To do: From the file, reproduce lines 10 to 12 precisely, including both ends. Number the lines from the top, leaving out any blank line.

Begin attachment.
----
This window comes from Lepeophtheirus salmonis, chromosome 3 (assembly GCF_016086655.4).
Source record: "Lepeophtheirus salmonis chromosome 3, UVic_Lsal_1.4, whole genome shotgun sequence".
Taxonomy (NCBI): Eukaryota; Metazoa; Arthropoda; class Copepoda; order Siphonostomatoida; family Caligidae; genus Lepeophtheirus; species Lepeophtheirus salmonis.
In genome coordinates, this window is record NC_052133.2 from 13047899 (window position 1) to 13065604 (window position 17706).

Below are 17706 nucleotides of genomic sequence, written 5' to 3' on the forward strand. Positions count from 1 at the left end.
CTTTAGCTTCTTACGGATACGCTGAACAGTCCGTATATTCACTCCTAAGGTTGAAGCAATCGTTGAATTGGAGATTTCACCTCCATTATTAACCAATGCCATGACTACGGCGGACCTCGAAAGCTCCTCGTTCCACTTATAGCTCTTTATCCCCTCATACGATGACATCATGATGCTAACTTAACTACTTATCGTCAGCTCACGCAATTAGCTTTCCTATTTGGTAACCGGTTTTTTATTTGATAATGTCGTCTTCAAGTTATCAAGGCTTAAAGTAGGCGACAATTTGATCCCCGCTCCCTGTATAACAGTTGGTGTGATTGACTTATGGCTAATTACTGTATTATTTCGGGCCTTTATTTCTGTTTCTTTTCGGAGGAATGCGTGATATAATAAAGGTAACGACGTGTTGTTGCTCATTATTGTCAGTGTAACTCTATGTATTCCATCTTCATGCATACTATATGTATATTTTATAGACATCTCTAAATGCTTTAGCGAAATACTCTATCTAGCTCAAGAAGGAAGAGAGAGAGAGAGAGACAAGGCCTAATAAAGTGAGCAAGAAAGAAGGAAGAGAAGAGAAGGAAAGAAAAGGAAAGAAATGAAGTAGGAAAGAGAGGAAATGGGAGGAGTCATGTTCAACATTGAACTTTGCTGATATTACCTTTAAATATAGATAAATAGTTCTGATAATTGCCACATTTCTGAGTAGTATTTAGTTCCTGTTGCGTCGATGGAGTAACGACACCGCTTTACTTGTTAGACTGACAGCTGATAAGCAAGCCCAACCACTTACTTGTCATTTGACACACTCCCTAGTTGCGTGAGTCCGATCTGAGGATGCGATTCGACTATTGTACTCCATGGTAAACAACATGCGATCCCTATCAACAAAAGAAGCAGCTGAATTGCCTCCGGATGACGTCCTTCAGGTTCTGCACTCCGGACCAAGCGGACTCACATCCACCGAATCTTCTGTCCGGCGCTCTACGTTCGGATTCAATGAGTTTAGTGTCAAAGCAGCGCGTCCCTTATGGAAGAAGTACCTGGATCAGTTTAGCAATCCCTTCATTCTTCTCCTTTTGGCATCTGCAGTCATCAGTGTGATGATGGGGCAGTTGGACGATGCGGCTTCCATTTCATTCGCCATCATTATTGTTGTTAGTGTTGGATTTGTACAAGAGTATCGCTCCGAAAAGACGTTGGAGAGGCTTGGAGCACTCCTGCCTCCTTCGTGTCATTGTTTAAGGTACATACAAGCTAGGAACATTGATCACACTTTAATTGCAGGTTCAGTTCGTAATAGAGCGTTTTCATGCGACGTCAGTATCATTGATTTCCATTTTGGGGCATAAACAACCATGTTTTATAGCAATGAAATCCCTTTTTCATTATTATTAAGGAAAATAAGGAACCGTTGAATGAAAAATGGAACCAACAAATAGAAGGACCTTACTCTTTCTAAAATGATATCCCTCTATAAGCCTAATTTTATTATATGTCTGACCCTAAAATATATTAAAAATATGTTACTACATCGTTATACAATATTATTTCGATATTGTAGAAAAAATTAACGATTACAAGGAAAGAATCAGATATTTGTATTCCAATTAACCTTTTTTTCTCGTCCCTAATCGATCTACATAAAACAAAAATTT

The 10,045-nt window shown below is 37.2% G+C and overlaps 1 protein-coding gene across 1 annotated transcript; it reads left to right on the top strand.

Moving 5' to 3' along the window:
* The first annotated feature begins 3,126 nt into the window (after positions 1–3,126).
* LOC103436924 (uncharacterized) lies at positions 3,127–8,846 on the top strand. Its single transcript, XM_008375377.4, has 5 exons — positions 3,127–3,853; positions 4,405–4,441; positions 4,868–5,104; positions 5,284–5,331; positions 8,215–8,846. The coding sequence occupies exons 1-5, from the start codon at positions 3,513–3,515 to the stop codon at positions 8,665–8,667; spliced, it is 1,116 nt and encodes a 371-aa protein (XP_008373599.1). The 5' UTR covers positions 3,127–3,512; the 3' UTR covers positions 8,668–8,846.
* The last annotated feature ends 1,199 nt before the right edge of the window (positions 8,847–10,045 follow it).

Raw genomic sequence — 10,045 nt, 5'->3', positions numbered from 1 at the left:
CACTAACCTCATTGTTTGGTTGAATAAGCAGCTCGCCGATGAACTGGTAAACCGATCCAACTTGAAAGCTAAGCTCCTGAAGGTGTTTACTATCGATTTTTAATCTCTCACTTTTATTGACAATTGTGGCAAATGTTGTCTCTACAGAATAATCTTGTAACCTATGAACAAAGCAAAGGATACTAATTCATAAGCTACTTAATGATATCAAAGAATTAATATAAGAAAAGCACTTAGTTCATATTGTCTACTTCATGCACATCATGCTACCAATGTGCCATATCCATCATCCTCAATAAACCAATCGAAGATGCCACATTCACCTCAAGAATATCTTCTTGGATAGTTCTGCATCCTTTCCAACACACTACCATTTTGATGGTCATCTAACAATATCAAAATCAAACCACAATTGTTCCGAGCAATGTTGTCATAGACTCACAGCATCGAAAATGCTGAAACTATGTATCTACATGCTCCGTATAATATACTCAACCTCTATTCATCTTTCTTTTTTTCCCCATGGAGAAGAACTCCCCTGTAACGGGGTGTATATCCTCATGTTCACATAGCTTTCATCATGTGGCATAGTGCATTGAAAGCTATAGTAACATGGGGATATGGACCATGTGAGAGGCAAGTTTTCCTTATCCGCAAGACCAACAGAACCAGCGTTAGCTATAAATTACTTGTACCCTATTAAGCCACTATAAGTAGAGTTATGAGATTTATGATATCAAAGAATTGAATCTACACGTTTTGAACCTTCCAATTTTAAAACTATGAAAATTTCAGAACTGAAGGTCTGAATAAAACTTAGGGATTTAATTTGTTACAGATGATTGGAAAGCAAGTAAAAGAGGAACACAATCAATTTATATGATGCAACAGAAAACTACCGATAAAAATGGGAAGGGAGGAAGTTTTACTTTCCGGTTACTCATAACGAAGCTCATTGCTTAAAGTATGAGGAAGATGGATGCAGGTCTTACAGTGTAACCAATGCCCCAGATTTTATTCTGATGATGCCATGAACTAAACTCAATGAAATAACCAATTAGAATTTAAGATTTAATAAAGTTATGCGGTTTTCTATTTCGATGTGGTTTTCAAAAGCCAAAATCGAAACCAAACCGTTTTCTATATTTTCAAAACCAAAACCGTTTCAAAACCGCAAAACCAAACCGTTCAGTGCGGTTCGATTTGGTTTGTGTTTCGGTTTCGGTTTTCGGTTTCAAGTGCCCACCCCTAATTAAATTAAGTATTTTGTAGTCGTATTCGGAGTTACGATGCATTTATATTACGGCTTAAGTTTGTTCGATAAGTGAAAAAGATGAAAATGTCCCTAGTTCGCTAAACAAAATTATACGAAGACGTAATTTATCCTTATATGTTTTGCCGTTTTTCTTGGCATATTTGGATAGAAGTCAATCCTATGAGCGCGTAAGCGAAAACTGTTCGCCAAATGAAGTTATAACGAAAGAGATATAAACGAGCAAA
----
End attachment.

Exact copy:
* LOC103436924 (uncharacterized) lies at positions 3,127–8,846 on the top strand. Its single transcript, XM_008375377.4, has 5 exons — positions 3,127–3,853; positions 4,405–4,441; positions 4,868–5,104; positions 5,284–5,331; positions 8,215–8,846. The coding sequence occupies exons 1-5, from the start codon at positions 3,513–3,515 to the stop codon at positions 8,665–8,667; spliced, it is 1,116 nt and encodes a 371-aa protein (XP_008373599.1). The 5' UTR covers positions 3,127–3,512; the 3' UTR covers positions 8,668–8,846.
* The last annotated feature ends 1,199 nt before the right edge of the window (positions 8,847–10,045 follow it).

Raw genomic sequence — 10,045 nt, 5'->3', positions numbered from 1 at the left: